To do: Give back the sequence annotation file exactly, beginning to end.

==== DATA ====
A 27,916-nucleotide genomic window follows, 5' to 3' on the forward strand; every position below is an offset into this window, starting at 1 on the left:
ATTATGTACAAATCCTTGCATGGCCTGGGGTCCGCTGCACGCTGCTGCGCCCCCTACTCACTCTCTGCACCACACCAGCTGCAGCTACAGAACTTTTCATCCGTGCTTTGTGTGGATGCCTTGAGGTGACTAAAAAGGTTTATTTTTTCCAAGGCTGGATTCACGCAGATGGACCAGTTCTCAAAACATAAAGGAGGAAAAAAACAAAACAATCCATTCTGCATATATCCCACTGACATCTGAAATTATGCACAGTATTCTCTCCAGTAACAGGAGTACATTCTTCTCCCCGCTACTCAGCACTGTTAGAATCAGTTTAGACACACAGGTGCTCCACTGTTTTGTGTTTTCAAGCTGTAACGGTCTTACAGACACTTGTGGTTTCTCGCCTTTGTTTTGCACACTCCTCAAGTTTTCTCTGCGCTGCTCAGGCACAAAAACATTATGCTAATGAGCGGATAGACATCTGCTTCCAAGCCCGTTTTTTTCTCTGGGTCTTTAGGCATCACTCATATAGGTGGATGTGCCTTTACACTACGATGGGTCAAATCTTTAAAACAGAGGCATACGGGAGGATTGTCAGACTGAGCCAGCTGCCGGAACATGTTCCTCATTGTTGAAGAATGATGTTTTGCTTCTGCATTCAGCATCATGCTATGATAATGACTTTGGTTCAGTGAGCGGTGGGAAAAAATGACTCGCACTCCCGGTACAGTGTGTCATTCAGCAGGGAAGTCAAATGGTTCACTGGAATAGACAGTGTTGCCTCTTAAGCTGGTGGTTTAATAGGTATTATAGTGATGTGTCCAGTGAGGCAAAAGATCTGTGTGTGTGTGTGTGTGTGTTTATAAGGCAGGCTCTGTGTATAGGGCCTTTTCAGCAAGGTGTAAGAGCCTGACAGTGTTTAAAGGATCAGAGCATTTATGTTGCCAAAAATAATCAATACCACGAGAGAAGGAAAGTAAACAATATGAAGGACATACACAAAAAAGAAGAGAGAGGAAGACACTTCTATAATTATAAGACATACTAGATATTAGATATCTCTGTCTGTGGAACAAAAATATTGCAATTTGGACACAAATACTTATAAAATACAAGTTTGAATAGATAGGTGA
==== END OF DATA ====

A 27,916-nucleotide genomic window follows, 5' to 3' on the forward strand; every position below is an offset into this window, starting at 1 on the left:
ATTATGTACAAATCCTTGCATGGCCTGGGGTCCGCTGCACGCTGCTGCGCCCCCTACTCACTCTCTGCACCACACCAGCTGCAGCTACAGAACTTTTCATCCGTGCTTTGTGTGGATGCCTTGAGGTGACTAAAAAGGTTTATTTTTTCCAAGGCTGGATTCACGCAGATGGACCAGTTCTCAAAACATAAAGGAGGAAAAAAACAAAACAATCCATTCTGCATATATCCCACTGACATCTGAAATTATGCACAGTATTCTCTCCAGTAACAGGAGTACATTCTTCTCCCCGCTACTCAGCACTGTTAGAATCAGTTTAGACACACAGGTGCTCCACTGTTTTGTGTTTTCAAGCTGTAACGGTCTTACAGACACTTGTGGTTTCTCGCCTTTGTTTTGCACACTCCTCAAGTTTTCTCTGCGCTGCTCAGGCACAAAAACATTATGCTAATGAGCGGATAGACATCTGCTTCCAAGCCCGTTTTTTTCTCTGGGTCTTTAGGCATCACTCATATAGGTGGATGTGCCTTTACACTACGATGGGTCAAATCTTTAAAACAGAGGCATACGGGAGGATTGTCAGACTGAGCCAGCTGCCGGAACATGTTCCTCATTGTTGAAGAATGATGTTTTGCTTCTGCATTCAGCATCATGCTATGATAATGACTTTGGTTCAGTGAGCGGTGGGAAAAAATGACTCGCACTCCCGGTACAGTGTGTCATTCAGCAGGGAAGTCAAATGGTTCACTGGAATAGACAGTGTTGCCTCTTAAGCTGGTGGTTTAATAGGTATTATAGTGATGTGTCCAGTGAGGCAAAAGATCTGTGTGTGTGTGTGTGTGTGTTTATAAGGCAGGCTCTGTGTATAGGGCCTTTTCAGCAAGGTGTAAGAGCCTGACAGTGTTTAAAGGATCAGAGCATTTATGTTGCCAAAAATAATCAATACCACGAGAGAAGGAAAGTAAACAATATGAAGGACATACACAAAAAAGAAGAGAGAGGAAGACACTTCTATAATTATAAGACATACTAGATATTAGATATCTCTGTCTGTGGAACAAAAATATTGCAATTTGGACACAAATACTTATAAAATACAAGTTTGAATAGATAGGTGA